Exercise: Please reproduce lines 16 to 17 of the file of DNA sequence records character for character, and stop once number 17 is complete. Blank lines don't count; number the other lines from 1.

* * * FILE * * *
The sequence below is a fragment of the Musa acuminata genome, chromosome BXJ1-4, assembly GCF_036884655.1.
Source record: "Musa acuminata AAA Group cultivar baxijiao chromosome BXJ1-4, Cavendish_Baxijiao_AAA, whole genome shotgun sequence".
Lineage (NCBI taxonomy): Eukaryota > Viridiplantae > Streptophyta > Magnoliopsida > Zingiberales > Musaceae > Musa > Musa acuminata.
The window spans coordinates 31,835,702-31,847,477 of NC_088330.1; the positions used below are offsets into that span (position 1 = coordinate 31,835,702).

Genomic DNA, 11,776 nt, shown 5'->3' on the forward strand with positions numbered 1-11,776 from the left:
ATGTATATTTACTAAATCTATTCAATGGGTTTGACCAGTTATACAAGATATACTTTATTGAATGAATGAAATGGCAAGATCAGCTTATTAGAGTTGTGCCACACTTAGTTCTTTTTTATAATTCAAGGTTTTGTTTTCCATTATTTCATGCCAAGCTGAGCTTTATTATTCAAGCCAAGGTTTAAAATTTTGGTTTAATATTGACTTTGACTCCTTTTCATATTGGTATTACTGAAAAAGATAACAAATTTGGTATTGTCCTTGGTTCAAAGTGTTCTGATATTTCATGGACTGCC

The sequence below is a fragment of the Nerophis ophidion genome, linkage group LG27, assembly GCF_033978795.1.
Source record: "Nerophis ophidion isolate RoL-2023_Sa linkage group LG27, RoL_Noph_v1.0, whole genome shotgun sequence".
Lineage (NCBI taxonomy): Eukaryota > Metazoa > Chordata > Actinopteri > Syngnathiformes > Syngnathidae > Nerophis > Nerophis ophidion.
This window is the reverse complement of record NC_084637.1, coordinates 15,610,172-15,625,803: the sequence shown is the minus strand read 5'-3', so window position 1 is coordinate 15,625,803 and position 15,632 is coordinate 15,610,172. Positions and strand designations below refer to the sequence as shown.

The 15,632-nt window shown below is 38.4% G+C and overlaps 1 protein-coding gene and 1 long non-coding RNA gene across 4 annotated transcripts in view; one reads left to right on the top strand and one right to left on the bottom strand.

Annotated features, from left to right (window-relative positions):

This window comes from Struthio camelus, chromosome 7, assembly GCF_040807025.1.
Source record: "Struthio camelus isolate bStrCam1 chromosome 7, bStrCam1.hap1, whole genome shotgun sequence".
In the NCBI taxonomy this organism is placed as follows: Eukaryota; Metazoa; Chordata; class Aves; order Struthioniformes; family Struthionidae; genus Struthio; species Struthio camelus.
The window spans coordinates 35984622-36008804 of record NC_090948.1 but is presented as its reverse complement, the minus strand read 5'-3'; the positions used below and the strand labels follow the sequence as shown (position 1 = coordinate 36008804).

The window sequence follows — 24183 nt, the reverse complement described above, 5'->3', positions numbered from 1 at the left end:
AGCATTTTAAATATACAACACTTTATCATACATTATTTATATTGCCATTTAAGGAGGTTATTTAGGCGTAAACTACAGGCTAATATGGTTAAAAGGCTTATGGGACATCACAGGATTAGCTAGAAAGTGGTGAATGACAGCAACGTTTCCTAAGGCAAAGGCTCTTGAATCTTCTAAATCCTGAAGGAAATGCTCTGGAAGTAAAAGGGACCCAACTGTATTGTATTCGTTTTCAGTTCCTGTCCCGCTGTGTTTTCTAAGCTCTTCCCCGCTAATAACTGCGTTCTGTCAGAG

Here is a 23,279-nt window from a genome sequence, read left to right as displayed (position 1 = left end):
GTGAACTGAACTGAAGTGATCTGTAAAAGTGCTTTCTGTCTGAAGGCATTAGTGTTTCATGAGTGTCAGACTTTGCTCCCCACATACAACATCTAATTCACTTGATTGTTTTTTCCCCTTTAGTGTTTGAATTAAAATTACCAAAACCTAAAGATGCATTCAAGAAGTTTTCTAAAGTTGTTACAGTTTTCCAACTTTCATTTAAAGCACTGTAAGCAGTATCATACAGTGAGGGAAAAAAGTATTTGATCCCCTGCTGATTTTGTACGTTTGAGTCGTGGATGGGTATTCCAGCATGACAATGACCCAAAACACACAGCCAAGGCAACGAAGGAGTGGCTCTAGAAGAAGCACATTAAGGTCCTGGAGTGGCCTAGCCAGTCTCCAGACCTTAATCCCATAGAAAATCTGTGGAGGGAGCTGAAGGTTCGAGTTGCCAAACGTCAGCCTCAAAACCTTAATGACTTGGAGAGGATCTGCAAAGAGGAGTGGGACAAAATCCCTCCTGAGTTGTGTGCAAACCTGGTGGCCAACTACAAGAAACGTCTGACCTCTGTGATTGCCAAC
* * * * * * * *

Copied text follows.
The window spans coordinates 35984622-36008804 of record NC_090948.1 but is presented as its reverse complement, the minus strand read 5'-3'; the positions used below and the strand labels follow the sequence as shown (position 1 = coordinate 36008804).

The window sequence follows — 24183 nt, the reverse complement described above, 5'->3', positions numbered from 1 at the left end: